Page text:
This Week in the Future, January 28-February 4, 2011
This week, we’re doing things a little differently. Resident artist Baarbarian has captured five of our most eye-catching stories of...
This week, we’re doing things a little differently. Resident artist Baarbarian has captured five of our most eye-catching stories of the week in this picture, but to win a t-shirt adorned with it, you won’t have to guess all five correctly. Instead, you’ll have to tell us which story is your favorite and why–in less than 140 characters.
The rules are as follows: We want to hear which of these five stories, linked below, is your favorite and why. Doing so is easy: Follow us on Twitter (where we go by the name @popsci, oddly enough) and fire off a tweet with your feelings on one of these stories, condensed into 140 characters. Mention us at the start of the tweet and end it with the hashtag #TWITF, and our favorite will be the proud recipient of this week’s sweet Baarbarian-inked t-shirt (which you can also buy here, if contests aren’t really your thing). Here are the options:
- Israelis Trading Airport Security Dogs for Highly Trained Mouse Teams
- A Company Seeks Ubiquitous Iris Scans On PCs, ATMs and Cell Phones
- By Swapping Just a Few Key Particles, Researchers Atomically Engineer Magnets For Custom Purposes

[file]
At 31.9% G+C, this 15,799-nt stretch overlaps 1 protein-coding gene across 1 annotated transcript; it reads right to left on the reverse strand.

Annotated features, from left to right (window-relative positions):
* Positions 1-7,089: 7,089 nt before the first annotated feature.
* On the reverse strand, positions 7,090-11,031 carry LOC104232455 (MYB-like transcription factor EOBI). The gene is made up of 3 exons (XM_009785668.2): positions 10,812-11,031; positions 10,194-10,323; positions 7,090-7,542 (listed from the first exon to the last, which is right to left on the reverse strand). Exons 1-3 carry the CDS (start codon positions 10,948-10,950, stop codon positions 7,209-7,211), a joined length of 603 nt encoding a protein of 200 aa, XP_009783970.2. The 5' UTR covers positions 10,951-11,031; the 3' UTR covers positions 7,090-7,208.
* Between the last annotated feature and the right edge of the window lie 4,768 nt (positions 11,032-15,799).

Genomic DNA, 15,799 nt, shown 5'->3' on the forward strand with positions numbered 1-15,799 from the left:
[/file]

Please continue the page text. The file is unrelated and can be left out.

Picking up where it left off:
- Using Special Crystals, Researchers Make a Paper Clip Invisible
- Stretchy, Sticky Mussel Fibers Inspire New Types of Tough Waterproof Adhesives
And don’t forget to check out our other great stories from this past week–especially our reports from Nathan Myhrvold’s Modernist Cuisine laboratory in Seattle.
- Breakfast at Myhrvold’s: Pea Butter, Drinkable Bagels, and Other Modernist Miracles
- A Tour of The Modernist Cuisine Kitchen Laboratory
- Weekend Project: PopSci Takes a Home Kitchen Centrifuge For A Spin
- Archive Gallery: A Century of Vehicular DIY
- Waging War on Winter With Science and Tech
- The Internet Officially Runs Out of Addresses Today, But It’s Not Cause for Panic
- What Could Possibly Go Wrong: Incredibly Dangerous Scientific Ideas That Have Thankfully Been Discarded